The public debt of rich countries is forecast to rise to 133% of GDP (gross domestic product -- the value of national output) in 2020 compared with 102% in 2010 and in the case of Ireland, the debt will increase to 118% compared with 28% in 2007.
On Wednesday, Germany's biggest bank, Deutsche Bank, published a paper, Public debt in 2020: A sustainability analysis for DM and EM economies, which analyses public debt sustainability in both developed and emerging economies. The country sample consists of 38 countries, 21 emerging markets (EMs) and 17 developed markets (DMs), together accounting for roughly 85% of world GDP.
The authors of the paper - - Sebastian Becker, Gunter Deuber and Sandra Stankiewicz - - say that nine DMs face substantial consolidation needs - - Ireland, Germany, the UK, the US, France, Portugal, Greece, Italy and Japan. They account for around 85% of the DM sample’s total GDP. However, the EMs that are either subject to tangible consolidation needs - - the Czech Republic, Hungary, Romania and Poland - - or where past efforts to lower high public debt have to continue e.g Turkey, Brazil, India, account for only 29.8% of the EM sample’s total GDP. The statistics of the sample debt distributions based on 2010 public-debt-to-GDP ratios speak the same language.
John Lipsky, First Deputy Managing Director at the International Monetary Fund, said at the China Development Forum in Beijing last weekend that while the recovery is welcome, the crisis is also leaving deep scars in fiscal balances, particularly in the advanced economies. "We project that gross general government debt in the advanced economies will rise from an average of about 75% of GDP at end-2007 to about 110% of GDP at end- 2014, even assuming that the temporary, crisis-related stimulus measures are withdrawn in the next few years," he said. "Indeed, we expect that all G7 countries except Canada and Germany will have debt-to-GDP ratios close to or exceeding 100% by 2014. Already in 2010, the average debt-to-GDP ratio in advanced economies is projected to reach the level prevailing in 1950, in the aftermath of World War II. Moreover, this surge in government debt is occurring at a time when pressure from rising health and pension spending is building up," he added.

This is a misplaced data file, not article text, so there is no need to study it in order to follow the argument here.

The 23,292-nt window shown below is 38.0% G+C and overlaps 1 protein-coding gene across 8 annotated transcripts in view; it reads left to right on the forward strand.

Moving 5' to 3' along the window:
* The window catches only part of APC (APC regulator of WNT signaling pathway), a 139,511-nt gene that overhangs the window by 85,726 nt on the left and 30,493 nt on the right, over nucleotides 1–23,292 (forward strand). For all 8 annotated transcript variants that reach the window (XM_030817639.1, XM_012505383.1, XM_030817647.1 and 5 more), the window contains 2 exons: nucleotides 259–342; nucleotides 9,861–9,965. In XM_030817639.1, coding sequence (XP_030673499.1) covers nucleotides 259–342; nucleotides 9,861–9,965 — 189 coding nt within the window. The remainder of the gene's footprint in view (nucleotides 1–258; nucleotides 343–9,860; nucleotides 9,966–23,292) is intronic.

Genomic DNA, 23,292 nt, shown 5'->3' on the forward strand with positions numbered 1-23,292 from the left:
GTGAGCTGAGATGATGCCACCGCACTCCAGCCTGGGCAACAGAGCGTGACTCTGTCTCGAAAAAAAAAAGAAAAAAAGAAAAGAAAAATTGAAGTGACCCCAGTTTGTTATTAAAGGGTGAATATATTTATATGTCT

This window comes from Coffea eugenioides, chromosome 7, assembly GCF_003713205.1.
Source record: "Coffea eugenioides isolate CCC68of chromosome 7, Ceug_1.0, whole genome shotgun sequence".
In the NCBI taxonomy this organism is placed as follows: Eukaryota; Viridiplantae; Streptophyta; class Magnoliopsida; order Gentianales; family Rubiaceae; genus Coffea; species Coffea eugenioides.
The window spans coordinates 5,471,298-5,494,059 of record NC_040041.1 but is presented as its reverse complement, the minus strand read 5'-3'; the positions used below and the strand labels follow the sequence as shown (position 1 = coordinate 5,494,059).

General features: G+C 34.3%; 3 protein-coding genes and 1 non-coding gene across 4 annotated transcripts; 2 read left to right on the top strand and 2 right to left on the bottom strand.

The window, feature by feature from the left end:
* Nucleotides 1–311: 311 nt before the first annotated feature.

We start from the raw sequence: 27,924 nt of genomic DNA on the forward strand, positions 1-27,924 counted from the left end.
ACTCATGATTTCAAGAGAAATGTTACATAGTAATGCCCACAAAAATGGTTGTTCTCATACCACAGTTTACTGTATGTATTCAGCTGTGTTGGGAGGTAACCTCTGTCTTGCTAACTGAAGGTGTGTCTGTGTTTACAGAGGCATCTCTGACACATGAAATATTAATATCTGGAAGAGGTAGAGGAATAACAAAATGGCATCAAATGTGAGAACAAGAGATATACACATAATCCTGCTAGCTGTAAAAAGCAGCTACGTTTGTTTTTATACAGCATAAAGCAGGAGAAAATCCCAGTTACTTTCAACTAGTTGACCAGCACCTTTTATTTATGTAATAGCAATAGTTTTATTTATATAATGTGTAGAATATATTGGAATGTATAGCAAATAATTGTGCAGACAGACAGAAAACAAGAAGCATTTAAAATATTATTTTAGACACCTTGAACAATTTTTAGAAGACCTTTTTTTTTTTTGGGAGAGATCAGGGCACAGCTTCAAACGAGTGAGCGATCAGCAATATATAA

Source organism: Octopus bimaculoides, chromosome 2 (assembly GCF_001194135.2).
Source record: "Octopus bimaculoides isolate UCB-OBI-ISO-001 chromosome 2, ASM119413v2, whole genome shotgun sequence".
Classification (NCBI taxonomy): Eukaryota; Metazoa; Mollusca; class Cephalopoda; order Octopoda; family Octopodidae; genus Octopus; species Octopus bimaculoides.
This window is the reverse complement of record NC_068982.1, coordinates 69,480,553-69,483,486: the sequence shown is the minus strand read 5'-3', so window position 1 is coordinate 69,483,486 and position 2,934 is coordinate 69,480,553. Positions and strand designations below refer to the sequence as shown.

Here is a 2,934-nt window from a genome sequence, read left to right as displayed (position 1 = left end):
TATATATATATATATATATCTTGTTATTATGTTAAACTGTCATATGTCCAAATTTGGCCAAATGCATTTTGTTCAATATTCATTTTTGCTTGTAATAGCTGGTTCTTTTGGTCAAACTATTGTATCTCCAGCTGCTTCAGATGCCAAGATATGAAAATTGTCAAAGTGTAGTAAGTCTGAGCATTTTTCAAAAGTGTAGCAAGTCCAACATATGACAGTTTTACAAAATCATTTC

In a paper presented last January at the annual meeting of the American Economic Association, Carmen Reinhart of the University of Maryland and Kenneth Rogoff of Harvard, looked at the link between different levels of debt and countries’ economic growth over the last two centuries. One finding: countries with a gross public debt exceeding about 90% of annual economic output tended to grow a lot more slowly. For rich countries above the 90% threshold, average annual growth was about two percentage points lower than for countries with public debt of less than 30% of GDP.